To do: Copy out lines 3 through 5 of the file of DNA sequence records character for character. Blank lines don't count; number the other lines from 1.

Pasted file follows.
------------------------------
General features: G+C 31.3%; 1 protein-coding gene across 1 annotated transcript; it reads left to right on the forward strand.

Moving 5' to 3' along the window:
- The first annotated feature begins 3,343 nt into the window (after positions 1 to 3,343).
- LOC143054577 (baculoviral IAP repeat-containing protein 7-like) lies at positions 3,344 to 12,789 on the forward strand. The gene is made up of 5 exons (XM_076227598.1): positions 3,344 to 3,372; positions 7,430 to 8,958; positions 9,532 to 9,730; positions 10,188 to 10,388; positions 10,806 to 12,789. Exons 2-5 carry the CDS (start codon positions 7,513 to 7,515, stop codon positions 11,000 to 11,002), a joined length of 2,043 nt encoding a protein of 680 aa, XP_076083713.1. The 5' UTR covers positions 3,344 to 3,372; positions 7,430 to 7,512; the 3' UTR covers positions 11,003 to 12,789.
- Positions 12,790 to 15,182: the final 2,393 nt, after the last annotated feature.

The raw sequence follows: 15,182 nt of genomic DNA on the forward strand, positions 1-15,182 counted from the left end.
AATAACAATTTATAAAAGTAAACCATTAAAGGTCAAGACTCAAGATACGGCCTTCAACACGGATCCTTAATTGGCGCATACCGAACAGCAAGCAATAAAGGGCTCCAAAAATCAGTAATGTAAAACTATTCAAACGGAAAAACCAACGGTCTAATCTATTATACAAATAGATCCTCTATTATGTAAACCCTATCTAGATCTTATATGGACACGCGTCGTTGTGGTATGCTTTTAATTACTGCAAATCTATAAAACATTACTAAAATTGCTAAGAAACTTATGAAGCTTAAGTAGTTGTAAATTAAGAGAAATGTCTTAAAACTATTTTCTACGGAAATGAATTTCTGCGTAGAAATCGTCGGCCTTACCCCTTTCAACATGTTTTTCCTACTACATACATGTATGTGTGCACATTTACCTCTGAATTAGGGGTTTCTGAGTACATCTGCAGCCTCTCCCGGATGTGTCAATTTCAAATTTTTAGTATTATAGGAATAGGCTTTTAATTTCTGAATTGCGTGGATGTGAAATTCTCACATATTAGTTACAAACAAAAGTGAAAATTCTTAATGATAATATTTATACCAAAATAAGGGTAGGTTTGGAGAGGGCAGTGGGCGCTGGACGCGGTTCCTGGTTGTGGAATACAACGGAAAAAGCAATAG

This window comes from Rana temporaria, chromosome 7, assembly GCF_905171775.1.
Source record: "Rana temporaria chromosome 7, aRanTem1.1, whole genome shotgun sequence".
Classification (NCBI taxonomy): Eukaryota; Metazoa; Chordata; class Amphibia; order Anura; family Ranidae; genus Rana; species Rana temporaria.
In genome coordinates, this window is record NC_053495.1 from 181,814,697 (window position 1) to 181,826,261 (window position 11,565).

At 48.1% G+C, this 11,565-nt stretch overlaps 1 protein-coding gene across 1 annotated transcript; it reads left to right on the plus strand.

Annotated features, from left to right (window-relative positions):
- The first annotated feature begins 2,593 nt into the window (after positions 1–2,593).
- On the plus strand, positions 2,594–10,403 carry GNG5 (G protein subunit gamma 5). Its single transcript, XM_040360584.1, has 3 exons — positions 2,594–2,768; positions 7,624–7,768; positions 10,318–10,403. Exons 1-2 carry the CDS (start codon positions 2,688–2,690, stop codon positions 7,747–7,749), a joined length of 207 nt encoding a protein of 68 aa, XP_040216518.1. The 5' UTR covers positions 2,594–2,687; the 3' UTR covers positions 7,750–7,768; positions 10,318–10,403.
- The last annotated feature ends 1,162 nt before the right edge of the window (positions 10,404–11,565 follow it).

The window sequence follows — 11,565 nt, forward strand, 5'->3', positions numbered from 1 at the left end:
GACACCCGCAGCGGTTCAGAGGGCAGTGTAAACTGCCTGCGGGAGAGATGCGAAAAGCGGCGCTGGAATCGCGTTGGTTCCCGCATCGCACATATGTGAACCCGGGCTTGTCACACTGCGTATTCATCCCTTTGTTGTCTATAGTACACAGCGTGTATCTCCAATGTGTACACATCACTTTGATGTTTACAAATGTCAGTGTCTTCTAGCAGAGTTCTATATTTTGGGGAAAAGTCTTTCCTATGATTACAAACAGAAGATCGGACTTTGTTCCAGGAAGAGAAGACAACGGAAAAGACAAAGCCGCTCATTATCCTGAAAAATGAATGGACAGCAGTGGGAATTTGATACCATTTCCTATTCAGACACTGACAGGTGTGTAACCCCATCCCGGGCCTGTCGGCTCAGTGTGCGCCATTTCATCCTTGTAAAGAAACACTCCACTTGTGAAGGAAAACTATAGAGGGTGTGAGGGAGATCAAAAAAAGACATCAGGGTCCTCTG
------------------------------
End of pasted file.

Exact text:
- The first annotated feature begins 3,343 nt into the window (after positions 1 to 3,343).
- LOC143054577 (baculoviral IAP repeat-containing protein 7-like) lies at positions 3,344 to 12,789 on the forward strand. The gene is made up of 5 exons (XM_076227598.1): positions 3,344 to 3,372; positions 7,430 to 8,958; positions 9,532 to 9,730; positions 10,188 to 10,388; positions 10,806 to 12,789. Exons 2-5 carry the CDS (start codon positions 7,513 to 7,515, stop codon positions 11,000 to 11,002), a joined length of 2,043 nt encoding a protein of 680 aa, XP_076083713.1. The 5' UTR covers positions 3,344 to 3,372; positions 7,430 to 7,512; the 3' UTR covers positions 11,003 to 12,789.
- Positions 12,790 to 15,182: the final 2,393 nt, after the last annotated feature.